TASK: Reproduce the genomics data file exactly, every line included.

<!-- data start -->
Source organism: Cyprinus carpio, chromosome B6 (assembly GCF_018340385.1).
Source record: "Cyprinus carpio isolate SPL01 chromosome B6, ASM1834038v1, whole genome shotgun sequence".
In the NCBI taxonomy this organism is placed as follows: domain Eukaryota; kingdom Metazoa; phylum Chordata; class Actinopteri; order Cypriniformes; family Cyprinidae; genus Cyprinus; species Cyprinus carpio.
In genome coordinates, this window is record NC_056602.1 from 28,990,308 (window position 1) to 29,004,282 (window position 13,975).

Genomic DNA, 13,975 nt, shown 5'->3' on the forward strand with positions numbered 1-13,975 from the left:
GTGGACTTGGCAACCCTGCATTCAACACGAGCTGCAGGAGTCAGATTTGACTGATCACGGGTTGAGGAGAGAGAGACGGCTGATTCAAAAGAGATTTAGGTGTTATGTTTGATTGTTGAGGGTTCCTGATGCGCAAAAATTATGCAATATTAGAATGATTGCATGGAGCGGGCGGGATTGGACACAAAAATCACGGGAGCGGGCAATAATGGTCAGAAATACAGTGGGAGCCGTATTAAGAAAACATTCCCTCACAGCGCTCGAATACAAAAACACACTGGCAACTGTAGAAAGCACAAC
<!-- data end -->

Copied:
Source organism: Cyprinus carpio, chromosome B6 (assembly GCF_018340385.1).
Source record: "Cyprinus carpio isolate SPL01 chromosome B6, ASM1834038v1, whole genome shotgun sequence".
In the NCBI taxonomy this organism is placed as follows: domain Eukaryota; kingdom Metazoa; phylum Chordata; class Actinopteri; order Cypriniformes; family Cyprinidae; genus Cyprinus; species Cyprinus carpio.
In genome coordinates, this window is record NC_056602.1 from 28,990,308 (window position 1) to 29,004,282 (window position 13,975).

Genomic DNA, 13,975 nt, shown 5'->3' on the forward strand with positions numbered 1-13,975 from the left:
GTGGACTTGGCAACCCTGCATTCAACACGAGCTGCAGGAGTCAGATTTGACTGATCACGGGTTGAGGAGAGAGAGACGGCTGATTCAAAAGAGATTTAGGTGTTATGTTTGATTGTTGAGGGTTCCTGATGCGCAAAAATTATGCAATATTAGAATGATTGCATGGAGCGGGCGGGATTGGACACAAAAATCACGGGAGCGGGCAATAATGGTCAGAAATACAGTGGGAGCCGTATTAAGAAAACATTCCCTCACAGCGCTCGAATACAAAAACACACTGGCAACTGTAGAAAGCACAAC